Interview with Amir Khan, by Sean Nam. See more Hannibal Boxing interviews >>
Amir Khan was in a funk. Months had gone by since he faced a game but limited Samuel Vargas in September, and now the time had come to contemplate his next move. But he found it hard to think about his future when there was that nagging sensation again in the pit of his stomach. Khan had defeated Vargas, of course, by a wide, if pedestrian, decision. It irked him, however, to discover that all anyone cared to talk about after the fight were his foibles: knocked down in the second round by a right hand, Khan absorbed another right in the tenth that sent him into a spasm. The Vargas fight was in some ways reminiscent of the Julio Diaz fight in 2013, in which Khan was decked early on and eked out a split decision. Khan beat Vargas, yes, but the story was once again about his erratic ways.
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The Greeks had a word for such vulnerability: hamartia, or tragic flaw, and Khan’s chin, brittle like newsprint from the nineteenth century, was his. But if it was one thing to get blown out by a bigger (and better) man—Saul Alvarez in 2016—there was at least, the logic went, some sliver of nobility to be gleaned from such brazenness, however misguided. It was a completely different thing altogether to get knocked down and hobbled by a journeyman like Vargas, whom he was favored to beat at odds of 25-1. In short, the Vargas episode was an embarrassment for Khan, a fighter whose pride is not without a certain degree of superciliousness. “At the end of the day, I’m a fighter,” Khan said in a recent phone call, “and it’s hard (to stomach) when people say ‘Oh, you did so bad against Vargas.’”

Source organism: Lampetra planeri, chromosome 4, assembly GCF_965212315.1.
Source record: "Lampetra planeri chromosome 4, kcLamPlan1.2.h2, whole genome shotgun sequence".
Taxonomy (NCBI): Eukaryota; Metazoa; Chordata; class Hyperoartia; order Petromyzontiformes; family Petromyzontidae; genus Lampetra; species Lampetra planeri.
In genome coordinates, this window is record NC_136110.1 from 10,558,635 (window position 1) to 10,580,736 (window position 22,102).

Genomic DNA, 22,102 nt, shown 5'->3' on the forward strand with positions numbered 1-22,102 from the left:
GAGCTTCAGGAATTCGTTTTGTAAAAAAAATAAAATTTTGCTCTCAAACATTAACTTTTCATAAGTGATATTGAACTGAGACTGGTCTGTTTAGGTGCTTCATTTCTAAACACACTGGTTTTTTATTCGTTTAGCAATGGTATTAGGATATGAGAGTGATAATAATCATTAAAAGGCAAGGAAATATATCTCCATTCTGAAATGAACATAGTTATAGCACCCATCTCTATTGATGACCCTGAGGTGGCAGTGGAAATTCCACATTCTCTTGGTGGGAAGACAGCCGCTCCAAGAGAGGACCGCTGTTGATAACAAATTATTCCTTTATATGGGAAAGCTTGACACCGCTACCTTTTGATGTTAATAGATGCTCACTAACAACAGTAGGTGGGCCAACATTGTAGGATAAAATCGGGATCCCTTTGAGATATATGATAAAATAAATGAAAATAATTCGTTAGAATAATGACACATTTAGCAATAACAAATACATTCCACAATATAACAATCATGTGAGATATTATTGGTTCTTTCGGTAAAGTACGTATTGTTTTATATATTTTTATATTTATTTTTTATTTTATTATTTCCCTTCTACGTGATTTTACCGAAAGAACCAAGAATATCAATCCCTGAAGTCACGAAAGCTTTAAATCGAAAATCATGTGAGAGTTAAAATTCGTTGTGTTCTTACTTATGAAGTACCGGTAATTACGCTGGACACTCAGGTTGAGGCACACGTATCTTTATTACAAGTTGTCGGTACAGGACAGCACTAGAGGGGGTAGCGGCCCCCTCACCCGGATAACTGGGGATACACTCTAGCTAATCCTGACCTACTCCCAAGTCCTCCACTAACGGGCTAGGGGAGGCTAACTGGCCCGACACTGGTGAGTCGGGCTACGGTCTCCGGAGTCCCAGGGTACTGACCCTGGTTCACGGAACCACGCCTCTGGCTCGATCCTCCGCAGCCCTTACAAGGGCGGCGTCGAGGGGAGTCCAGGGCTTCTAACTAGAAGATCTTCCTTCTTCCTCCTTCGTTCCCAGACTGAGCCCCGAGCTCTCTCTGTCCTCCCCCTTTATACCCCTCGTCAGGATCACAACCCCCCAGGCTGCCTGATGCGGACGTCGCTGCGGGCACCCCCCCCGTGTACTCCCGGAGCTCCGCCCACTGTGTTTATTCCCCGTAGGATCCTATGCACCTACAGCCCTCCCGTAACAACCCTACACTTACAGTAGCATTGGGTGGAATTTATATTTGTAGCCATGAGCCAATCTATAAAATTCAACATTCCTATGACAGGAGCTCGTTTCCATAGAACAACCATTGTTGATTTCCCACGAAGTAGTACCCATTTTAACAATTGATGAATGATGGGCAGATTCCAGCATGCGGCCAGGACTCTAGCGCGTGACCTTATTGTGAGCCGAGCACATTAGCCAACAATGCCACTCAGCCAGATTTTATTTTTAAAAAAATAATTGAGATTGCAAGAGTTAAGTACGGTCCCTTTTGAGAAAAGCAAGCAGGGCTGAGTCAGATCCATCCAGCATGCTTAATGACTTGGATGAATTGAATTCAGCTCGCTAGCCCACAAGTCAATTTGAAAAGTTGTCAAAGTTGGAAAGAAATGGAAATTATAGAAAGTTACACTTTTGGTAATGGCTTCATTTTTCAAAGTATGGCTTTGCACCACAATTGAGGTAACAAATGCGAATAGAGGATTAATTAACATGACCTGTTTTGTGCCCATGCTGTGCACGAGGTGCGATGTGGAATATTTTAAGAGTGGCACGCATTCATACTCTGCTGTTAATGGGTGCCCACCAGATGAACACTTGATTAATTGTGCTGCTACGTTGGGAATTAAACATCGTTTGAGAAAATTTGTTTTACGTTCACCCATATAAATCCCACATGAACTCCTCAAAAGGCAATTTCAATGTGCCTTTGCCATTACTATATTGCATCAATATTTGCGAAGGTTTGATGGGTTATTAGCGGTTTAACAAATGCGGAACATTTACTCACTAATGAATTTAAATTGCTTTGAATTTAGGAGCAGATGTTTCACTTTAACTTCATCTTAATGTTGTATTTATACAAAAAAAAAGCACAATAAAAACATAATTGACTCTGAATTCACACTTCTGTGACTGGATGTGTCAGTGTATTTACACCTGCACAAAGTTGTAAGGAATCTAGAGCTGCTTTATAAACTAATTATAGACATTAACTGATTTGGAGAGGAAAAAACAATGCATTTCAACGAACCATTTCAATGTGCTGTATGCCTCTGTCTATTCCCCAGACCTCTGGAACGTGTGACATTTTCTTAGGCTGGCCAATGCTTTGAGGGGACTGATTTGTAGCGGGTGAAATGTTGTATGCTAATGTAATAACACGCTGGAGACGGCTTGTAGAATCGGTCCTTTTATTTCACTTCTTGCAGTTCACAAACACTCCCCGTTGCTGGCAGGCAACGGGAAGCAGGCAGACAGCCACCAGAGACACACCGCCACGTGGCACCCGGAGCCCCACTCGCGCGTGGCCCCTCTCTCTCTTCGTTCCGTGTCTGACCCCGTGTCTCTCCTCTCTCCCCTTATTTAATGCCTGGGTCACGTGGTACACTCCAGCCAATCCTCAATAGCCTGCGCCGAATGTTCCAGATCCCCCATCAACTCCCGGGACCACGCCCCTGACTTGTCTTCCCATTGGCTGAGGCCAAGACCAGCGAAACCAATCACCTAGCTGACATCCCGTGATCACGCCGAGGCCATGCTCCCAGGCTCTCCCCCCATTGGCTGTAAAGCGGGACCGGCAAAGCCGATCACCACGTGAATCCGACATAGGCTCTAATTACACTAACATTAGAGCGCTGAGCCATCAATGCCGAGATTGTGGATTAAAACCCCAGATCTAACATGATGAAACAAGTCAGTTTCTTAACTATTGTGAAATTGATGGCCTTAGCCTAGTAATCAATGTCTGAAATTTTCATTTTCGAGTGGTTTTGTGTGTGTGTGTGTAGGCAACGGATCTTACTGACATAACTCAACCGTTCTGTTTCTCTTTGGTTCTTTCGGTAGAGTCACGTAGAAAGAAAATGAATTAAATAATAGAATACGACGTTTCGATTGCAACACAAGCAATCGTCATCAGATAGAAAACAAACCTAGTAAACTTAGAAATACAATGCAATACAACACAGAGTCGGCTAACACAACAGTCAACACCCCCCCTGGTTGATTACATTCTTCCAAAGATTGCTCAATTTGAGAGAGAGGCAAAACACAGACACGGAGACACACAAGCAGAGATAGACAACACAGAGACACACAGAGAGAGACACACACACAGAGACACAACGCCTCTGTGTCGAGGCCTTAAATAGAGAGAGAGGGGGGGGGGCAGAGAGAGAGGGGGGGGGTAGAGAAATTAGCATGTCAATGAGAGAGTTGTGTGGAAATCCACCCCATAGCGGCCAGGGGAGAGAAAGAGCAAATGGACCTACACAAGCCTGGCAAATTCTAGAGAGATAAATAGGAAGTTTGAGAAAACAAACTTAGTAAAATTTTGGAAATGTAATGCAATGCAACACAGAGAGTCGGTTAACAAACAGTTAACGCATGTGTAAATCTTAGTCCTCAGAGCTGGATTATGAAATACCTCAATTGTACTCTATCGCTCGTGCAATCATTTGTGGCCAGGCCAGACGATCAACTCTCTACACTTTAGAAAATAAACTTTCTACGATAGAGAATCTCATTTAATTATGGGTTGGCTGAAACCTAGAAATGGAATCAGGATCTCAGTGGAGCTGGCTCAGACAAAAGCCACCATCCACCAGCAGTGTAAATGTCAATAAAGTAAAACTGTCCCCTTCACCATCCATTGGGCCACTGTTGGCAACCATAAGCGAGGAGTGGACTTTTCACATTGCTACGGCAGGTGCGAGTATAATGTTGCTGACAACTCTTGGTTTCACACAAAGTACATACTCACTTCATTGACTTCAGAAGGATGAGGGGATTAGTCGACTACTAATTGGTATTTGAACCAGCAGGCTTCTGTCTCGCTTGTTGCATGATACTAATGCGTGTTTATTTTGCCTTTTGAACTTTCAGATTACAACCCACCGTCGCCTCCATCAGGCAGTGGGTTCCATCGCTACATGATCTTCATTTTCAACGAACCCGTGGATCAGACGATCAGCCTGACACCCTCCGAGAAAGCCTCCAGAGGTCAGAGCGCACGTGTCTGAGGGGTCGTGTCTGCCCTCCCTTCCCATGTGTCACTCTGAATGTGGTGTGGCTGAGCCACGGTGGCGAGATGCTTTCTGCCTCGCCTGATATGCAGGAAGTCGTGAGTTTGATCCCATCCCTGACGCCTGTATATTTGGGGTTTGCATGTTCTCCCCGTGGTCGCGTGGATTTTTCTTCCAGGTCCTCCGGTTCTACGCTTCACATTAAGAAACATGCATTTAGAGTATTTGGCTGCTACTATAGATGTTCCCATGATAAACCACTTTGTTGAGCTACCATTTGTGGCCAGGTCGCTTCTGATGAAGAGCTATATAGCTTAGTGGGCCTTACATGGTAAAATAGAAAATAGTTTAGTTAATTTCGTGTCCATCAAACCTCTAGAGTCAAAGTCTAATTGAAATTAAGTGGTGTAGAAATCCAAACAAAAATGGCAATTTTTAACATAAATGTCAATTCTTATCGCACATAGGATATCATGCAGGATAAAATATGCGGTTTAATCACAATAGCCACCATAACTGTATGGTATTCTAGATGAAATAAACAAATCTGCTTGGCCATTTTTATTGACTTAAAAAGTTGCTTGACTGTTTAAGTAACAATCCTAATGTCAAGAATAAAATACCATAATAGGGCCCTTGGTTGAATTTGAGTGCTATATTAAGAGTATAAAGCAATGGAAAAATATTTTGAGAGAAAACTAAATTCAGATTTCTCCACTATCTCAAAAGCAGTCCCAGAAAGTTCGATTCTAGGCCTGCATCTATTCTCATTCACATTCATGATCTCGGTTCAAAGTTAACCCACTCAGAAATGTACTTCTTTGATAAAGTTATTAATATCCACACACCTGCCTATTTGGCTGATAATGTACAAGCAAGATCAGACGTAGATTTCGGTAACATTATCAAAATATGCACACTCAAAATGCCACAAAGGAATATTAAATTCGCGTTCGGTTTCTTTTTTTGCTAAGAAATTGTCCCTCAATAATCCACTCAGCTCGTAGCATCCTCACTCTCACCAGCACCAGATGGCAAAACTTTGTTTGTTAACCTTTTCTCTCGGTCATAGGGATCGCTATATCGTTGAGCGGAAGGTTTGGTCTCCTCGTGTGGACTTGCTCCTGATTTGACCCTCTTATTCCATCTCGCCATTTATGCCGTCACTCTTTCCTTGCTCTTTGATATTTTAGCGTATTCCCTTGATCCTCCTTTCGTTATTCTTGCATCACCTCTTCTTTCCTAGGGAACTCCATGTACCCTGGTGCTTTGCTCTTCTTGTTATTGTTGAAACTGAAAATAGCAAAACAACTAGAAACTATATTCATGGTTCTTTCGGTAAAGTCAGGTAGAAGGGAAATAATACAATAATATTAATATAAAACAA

So, as his promoter Eddie Hearn began setting his sights on making the long overdue domestic dustup between him and Kell Brook, Khan was feeling less keen than ever about that matchup. Although Brook–Khan had been relegated to the backburner for years, it was still a potential gold mine. But privately, Khan was contemptuous of Brook. He was never convinced the Sheffield native was on his level. It was Khan, after all, who had gone overseas and tested himself against better fighters, had been on the glitzier stages, had the bigger name. All Brook did was bring him up in interviews to boost his own flagging status. And if that was not enough, Khan, with the Vargas fight hanging over his head, felt that there was little upside now to fighting Brook, at least not this version, whose face had been broken in recent years. Brook had become passé, like greenbacks or doubloons. “If I go into the Brook fight and I beat Brook, people would’ve said, ‘Oh, but you were the better fighter,’” Khan said. “‘You were supposed to beat him.’” The fact was that Khan missed hearing his name among the top welterweights in the world and getting involved with Brook—the very association was upsetting—at this point in his career seemed like a step backward. “It does put me a little down when I hear Errol Spence, Keith Thurman, Danny Garcia, Shawn Porter, and my name is not mentioned in that as a top-level fighter,” Khan admitted, almost ruefully. “I’m thinking, ‘Wait a minute.’”
Then one day, as he was mulling his options, a downcast Khan got a call from Billy Keane.
Keane was an old friend from Khan’s Wild Card days when he trained with Freddie Roach. A Hollywood careerist who acted in bit television roles over the years, Keane had made some inroads in the barrier-less world of boxing. He helped negotiate fights for Julio Cesar Chavez Jr. and most recently was caught trying to lure super-middleweight David Benavidez away from his promoter Sampson Lewkcowicz over to Top Rank. Keane, in other words, was your typical boxing middleman.